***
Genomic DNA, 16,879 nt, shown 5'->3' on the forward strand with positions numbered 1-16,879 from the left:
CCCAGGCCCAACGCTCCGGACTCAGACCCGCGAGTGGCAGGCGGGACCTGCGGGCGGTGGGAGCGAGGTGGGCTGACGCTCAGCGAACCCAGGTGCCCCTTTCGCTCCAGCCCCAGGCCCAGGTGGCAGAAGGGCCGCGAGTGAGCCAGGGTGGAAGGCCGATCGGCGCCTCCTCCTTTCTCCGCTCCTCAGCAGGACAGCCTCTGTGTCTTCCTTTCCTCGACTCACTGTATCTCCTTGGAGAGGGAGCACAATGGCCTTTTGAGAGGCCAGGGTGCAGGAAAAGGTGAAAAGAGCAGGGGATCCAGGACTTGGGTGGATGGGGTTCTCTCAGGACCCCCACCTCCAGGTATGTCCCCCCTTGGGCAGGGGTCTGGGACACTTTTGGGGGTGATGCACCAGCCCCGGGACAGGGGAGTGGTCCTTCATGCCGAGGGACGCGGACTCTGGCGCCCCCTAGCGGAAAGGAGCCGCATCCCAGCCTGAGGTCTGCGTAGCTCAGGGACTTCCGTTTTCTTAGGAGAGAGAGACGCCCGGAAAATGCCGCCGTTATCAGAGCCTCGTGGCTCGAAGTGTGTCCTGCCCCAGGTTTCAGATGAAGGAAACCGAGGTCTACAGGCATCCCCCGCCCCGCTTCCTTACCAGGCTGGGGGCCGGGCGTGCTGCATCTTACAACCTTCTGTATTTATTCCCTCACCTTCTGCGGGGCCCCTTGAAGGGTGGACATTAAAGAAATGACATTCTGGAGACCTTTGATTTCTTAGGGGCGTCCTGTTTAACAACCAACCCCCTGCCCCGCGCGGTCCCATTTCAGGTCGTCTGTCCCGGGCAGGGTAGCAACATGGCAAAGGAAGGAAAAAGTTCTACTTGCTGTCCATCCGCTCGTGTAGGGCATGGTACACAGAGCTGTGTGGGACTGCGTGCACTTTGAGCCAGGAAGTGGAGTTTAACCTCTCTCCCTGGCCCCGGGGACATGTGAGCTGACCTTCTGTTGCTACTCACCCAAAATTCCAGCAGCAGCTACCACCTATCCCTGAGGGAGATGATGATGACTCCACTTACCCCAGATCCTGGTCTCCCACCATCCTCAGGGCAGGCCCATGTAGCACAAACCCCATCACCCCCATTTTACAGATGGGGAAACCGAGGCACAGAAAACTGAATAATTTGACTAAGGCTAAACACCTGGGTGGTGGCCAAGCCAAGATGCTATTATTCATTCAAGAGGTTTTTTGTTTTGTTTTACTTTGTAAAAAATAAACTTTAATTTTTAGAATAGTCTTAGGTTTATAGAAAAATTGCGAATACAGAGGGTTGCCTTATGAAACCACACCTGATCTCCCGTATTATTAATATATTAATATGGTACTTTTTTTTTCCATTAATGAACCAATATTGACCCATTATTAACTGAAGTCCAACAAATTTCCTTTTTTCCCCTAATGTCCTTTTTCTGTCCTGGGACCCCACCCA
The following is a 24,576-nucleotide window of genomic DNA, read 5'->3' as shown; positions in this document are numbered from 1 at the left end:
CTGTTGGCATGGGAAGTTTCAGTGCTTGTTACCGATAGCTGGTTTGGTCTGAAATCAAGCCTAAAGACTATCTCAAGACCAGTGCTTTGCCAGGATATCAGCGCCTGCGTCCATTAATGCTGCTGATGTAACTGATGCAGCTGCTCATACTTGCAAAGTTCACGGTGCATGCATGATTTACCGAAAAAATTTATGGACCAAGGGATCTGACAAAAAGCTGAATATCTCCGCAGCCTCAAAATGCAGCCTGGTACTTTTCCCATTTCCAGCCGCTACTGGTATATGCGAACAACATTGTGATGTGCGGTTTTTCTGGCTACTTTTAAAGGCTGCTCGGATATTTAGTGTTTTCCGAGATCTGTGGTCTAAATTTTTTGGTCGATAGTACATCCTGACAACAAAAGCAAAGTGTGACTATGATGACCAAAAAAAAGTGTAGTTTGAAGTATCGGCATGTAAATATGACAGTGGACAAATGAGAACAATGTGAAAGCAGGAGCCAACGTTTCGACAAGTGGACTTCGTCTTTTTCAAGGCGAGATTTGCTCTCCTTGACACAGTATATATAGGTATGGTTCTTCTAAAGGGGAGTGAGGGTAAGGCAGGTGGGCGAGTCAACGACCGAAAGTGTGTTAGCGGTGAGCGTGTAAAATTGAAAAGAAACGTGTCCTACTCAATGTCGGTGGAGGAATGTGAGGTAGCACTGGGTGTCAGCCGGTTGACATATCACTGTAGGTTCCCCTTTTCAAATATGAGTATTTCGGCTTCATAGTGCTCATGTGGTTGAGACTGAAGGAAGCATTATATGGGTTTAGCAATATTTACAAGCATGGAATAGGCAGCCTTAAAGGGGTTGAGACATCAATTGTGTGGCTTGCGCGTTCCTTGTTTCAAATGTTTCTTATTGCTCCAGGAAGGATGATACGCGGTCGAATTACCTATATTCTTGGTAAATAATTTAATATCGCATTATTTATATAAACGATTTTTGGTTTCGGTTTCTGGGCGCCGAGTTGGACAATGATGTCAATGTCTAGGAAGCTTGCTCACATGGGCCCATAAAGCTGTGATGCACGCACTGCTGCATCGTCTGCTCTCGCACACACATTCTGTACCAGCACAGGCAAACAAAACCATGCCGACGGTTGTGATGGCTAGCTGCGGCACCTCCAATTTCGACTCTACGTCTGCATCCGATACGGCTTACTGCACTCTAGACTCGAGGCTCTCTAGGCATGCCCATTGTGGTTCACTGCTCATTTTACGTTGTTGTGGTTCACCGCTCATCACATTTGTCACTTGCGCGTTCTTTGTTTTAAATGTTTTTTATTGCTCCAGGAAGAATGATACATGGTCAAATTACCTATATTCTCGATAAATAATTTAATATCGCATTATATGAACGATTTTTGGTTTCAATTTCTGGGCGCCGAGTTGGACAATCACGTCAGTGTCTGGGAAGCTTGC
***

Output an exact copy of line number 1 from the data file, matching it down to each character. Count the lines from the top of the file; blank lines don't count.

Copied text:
Genomic DNA, 16,879 nt, shown 5'->3' on the forward strand with positions numbered 1-16,879 from the left: